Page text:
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What are your secrets to building a good team when starting a new business?

I think it’s knowing as an entrepreneur what your strengths and weaknesses are. I know what my strengths are, and I know what my weaknesses are. I’ve surrounded myself with excellence in all of my weakest categories so we can make the business thrive, and be able to capitalize on opportunities that I wouldn’t be able to do on my own.

has there been any point during this process where you felt like you had no idea what you're doing?

Pretty much every day! But it’s the old concept of ‘fake it ‘til you make it.’ I live by that. I have to say, I’d rather ask for forgiveness than ask for permission. Because there’s a sea of bureaucracy out there, and if you’re moving fast, the bureaucrats and the process usually limit you. But as an entrepreneur, you have to able to navigate through those things. What a lot of people see as problems, converting them into opportunities is essential.

how have you injected your personal style into the brewery?

It’s attention to detail. Just like when you’re in the fashion business, you pay attention to the very fine aspects of the products you build. It’s the same here, adding little nuances to that canvas that we’re painting here at Signal. Other people don’t always see it, but sometimes it takes someone just coming in and positioning it in a certain way and all of a sudden you say, ”Wow! That looks really good!”. I’m an artist, and Signal is my canvas.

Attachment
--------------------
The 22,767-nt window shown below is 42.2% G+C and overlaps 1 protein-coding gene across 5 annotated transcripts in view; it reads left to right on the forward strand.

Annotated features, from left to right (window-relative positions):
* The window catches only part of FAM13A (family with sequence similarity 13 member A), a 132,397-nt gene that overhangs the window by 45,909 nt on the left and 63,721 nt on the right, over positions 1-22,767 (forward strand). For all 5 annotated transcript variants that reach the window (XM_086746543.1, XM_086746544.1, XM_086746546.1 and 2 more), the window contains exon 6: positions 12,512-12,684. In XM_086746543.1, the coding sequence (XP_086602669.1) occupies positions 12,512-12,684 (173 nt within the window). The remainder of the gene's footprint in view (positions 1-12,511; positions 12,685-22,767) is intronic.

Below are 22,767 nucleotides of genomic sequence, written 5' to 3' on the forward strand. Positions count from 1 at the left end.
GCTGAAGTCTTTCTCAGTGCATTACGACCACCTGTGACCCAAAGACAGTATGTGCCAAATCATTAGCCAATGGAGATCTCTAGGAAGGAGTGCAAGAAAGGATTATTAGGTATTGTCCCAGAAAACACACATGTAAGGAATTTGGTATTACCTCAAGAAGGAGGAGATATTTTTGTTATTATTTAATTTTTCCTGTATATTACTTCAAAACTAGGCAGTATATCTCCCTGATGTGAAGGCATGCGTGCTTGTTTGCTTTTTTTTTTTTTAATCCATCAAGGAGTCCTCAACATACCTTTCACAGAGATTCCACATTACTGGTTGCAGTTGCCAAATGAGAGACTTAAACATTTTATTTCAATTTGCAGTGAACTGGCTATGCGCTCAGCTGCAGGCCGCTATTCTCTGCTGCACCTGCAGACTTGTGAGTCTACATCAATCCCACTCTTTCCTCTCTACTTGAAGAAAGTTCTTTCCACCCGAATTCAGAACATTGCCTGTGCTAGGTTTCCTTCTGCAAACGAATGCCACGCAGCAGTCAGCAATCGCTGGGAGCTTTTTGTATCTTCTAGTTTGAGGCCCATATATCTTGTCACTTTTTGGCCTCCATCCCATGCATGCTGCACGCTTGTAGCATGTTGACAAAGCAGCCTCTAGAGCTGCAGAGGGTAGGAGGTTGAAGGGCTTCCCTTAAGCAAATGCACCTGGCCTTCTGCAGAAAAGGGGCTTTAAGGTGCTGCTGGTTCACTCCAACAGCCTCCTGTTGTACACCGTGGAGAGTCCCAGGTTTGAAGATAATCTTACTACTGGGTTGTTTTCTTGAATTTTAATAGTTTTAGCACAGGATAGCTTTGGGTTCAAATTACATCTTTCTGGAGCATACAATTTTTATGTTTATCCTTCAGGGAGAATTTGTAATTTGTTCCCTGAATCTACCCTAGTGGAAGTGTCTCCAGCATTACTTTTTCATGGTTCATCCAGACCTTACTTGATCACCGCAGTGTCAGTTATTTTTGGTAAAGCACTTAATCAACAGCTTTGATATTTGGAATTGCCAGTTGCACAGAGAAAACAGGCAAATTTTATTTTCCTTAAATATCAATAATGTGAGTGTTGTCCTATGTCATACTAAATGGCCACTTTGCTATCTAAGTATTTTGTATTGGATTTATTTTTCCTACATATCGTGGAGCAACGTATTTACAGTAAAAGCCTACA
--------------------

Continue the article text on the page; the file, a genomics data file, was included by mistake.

You originally started out in the style industry. What lessons did you bring from the style industry to the brewing industry?

I think being creative and having an artistic background is so important because you see things that other people can’t. It’s like a canvas, and you’re painting a picture of what it could be. Oftentimes the opportunity is there when other people don’t see it, and that’s where the difference between success and failure is.




 "Oftentimes the opportunity is there when other people don't see it, and that's where the difference between success and failure is." 


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What are the three biggest lessons learned during your first year of business?

1. We had a business plan, and you like to think that everything’s going to flow accordingly. But oftentimes you have to freestyle, and so one of the obstacles is just having the confidence to make decisions. You have to make decisions in realtime that are going to impact you on a daily basis.